Arthritis Developing in the Acute or Convalescent Phases of KD

There was no death due to CAAs or macrophage activation syndrome (MAS). We focused on two dissimilar courses of KD-related arthritis: the development of arthritis from the start of KD treatment to 24 h after complete defervescence was classified as continued fever-onset type, while the development of arthritis during the period from 1 to 30 days after complete defervescence was defined as the interval fever-onset type. According to these definitions, 18 and 22 patients were classified into the continued fever-onset and interval fever-onset groups, respectively. Complete defervescence was defined as a maximum body temperature of <37.5°C for 24 consecutive hours. The clinical laboratory findings and treatment outcomes of patients with the continued fever and interval fever types are summarized in Tables 2, 3, respectively. Despite the high rate of resistance to initial IVIG in both groups, the additional treatment of KD was only effective for 8 of 18 (44%) patients with the continued fever type, but was effective for all 22 patients with the interval fever type (Table 4). Continued fever-onset patients developed MAS more frequently (57 vs. 7%, P = 0.03) during the treatment course of arthritis. The serum matrix metalloproteinase-3 (MMP-3) levels in continued fever-onset cases were lower than those in the interval fever-onset cases (median, 45 vs. 160 ng/mL, P = 0.02). On the other hand, the serum ferritin level in the continued fever type was higher than that seen in the interval fever type (median, 3,163 ng/mL vs. 85 ng/mL, P < 0.001) The interleukin-18 (IL-18) levels in continued fever-onset patients were higher than those in interval fever-onset patients; however, the difference did not reach the statistical significance (51,500 vs. 711 pg/mL, P = 0.051). There was no difference in the numbers, locations, or symmetricity of the affected joints, or in autoantibody positivity. In both groups arthritis frequently involved the large joints of the lower limbs (knee 86 vs. 88%, hip 27 vs. 44%, and ankle 55 vs. 31%) and the small joints of upper limbs (wrist 60 vs. 43% and finger 42 vs. 50%). No patients were positive for rheumatoid factor or had an antinuclear antibody titer of >1:80. For the control of arthritis, 36% of the interval fever-type patients required NSAIDs alone (P = 0.03). In contrast, continued fever-onset patients required biologic agents more frequently in comparison to interval fever-onset patients (39 vs. 5%, P = 0.02). Focusing on the patients from the two cohorts other than the literature review cohort, 4 of 7 (57%) continued fever-onset patients were treatment-dependent at 2 years after the onset of arthritis, but all of the 12 interval fever-onset patients were weaned from therapy (P = 0.009).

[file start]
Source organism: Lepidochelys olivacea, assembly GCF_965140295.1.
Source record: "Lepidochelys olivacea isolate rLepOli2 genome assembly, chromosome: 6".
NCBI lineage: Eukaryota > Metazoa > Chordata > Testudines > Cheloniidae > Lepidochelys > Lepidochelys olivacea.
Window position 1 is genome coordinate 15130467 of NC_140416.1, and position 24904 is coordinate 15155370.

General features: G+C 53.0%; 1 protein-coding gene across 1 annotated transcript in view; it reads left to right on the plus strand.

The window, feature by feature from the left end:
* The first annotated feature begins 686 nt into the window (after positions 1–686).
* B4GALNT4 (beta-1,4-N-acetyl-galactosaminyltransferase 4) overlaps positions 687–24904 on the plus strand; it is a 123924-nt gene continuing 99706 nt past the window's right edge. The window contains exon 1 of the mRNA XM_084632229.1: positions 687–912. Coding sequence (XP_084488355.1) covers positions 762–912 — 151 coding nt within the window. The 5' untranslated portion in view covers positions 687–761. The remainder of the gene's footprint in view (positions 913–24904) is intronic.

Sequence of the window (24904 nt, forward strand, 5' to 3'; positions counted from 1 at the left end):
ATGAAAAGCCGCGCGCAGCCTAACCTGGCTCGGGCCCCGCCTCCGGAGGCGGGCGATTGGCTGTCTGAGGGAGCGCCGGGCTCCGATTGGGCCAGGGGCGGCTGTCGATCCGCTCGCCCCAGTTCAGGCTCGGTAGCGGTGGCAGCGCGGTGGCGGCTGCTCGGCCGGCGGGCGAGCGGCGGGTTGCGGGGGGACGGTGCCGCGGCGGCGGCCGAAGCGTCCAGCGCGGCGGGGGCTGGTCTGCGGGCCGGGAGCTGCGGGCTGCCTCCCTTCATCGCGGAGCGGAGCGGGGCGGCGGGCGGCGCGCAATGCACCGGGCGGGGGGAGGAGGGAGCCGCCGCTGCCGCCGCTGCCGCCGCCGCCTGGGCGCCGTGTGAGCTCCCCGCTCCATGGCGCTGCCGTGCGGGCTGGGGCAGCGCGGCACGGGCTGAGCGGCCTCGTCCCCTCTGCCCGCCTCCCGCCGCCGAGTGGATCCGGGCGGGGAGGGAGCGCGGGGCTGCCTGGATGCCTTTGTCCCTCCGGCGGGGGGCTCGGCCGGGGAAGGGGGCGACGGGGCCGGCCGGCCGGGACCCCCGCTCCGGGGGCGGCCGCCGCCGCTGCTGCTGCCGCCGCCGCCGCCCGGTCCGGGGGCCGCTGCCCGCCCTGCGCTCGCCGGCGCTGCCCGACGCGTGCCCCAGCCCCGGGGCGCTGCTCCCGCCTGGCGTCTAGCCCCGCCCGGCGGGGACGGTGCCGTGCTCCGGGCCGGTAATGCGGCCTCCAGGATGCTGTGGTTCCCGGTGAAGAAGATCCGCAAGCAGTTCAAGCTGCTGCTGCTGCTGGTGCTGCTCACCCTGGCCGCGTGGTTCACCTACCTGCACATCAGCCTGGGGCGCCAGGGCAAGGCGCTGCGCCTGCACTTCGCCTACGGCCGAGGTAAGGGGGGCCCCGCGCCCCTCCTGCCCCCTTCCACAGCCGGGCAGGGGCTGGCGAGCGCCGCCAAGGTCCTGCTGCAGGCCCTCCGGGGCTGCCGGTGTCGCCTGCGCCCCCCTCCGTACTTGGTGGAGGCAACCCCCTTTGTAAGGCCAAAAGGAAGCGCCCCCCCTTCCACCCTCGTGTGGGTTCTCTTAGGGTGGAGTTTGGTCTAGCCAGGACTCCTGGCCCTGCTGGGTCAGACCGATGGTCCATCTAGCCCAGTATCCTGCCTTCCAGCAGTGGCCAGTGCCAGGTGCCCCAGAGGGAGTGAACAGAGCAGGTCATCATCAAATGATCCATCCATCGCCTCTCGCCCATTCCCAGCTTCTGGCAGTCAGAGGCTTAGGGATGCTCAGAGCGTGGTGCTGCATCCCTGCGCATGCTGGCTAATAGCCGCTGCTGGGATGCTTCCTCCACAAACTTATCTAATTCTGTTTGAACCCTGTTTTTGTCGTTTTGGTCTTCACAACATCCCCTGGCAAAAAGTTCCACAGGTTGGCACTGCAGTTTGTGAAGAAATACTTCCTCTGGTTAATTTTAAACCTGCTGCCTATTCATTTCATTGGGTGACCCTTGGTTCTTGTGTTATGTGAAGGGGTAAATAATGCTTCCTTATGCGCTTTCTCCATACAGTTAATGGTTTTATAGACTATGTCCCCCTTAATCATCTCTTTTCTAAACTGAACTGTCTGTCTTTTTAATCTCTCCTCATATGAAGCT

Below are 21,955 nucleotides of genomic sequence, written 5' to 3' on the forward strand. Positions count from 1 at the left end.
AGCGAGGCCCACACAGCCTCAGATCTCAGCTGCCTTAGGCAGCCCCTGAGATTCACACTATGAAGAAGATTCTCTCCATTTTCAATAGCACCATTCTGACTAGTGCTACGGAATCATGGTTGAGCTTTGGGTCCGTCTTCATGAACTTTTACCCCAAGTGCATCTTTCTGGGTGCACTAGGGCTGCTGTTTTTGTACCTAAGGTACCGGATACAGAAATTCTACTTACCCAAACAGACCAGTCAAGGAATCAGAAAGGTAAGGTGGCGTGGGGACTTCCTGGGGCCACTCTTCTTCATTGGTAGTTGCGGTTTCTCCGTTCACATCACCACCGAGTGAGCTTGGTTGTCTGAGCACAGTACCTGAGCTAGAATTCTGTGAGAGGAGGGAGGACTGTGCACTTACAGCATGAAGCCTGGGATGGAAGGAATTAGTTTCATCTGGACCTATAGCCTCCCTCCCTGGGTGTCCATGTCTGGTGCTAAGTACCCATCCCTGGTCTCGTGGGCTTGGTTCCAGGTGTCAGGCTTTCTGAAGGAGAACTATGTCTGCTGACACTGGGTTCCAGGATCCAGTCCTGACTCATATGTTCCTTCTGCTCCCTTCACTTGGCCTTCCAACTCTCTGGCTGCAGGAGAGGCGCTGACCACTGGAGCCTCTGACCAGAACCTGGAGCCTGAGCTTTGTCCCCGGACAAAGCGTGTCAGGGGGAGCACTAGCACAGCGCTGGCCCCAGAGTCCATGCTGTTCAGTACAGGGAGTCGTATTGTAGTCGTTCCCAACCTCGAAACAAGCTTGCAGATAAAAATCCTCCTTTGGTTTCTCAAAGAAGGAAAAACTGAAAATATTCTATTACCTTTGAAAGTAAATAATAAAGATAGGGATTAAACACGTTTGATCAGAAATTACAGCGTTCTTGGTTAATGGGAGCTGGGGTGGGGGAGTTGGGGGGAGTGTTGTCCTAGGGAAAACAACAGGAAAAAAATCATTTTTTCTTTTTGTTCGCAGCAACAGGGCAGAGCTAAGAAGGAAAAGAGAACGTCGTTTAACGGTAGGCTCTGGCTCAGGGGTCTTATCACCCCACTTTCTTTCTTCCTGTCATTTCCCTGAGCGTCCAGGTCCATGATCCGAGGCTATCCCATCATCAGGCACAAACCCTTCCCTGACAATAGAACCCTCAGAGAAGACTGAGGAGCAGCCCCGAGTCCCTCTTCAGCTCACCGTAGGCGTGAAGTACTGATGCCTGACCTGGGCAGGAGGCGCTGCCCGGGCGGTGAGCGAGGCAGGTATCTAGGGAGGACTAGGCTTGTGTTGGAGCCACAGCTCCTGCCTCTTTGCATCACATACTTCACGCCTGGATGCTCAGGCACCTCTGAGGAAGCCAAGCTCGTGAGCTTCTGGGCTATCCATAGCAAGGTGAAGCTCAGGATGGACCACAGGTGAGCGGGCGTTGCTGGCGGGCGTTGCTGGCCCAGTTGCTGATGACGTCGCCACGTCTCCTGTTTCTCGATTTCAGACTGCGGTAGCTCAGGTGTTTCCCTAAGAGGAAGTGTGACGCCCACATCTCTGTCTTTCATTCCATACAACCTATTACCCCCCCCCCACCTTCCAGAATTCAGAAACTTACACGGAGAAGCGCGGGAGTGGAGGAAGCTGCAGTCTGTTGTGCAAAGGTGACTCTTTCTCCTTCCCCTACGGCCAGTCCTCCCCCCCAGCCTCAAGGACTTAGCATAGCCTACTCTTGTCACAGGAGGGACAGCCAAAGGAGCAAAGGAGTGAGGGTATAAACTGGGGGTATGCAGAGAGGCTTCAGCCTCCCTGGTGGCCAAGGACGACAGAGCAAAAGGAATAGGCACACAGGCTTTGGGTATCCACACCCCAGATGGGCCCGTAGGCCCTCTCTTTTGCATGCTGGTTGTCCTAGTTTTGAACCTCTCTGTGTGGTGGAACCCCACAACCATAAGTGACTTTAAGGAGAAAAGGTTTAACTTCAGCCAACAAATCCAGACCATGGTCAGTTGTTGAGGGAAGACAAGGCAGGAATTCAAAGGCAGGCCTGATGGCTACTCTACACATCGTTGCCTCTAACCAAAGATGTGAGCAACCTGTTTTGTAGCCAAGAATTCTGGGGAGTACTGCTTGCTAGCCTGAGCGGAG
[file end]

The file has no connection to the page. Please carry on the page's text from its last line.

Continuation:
Table 2. Detailed information of the continued fever-onset (Co.) patients.


Table 3. Detailed information of the interval fever-onset (Int.) patients.


Table 4. Clinical characteristics of registered patients with KD and arthritis that required treatment.

Difference Between Continued Fever-Onset Patients Who Required Biologics and Those Who Did Not

The above data indicated that continued fever-onset patients required long-term aggressive treatment for arthritis, whereas the arthritis of the interval fever-onset patients was relatively mild and transient. We then focused on the clinical difference between the continued fever-onset patients who required biologics (continued fever-onset/biologic, n = 11) and those recovered without biologics (continued fever-onset/non-biologic, n = 7) (Table 5). There was no significant difference in age, sex, duration until the diagnosis of KD and arthritis, type of KD, or the frequency of CAAs and MAS. On the other hand, the serum levels of ferritin and IL-18 were significantly higher in the continued fever-onset/biologic patients (median, 718 ng/mL vs. 12,330 ng/mL, P = 0.01; 997 pg/mL vs. 136,000 pg/mL, P = 0.02). All four patients in the continued fever-onset/biologics group were still receiving treatment for arthritis at the 2-year-follow-up examination, although all three patients in the continued fever-onset/non-biologic group had become medication-free (P = 0.03) (Figure 2).


Table 5. Clinical characteristics of the continued fever-onset patients who required biologics for arthritis control and those who did not.


Figure 2. The treatment outcomes of three group-patients with KD-related arthritis. Information of the treatment outcomes of KD-related arthritis was available for 4 of 7 continued fever-onset patients /biologics, 3 of 11 continued fever-onset /non-biologics patients, and 13 of 22 interval fever-onset patients. All four continued fever-onset patients with arthritis that required biologic therapy and one interval fever-onset patient were receiving treatment at 2 years after the onset of disease. On the other hand, all three continued fever-onset patients who were managed without biologics and 12 of the 13 interval fever-onset patients were off treatment.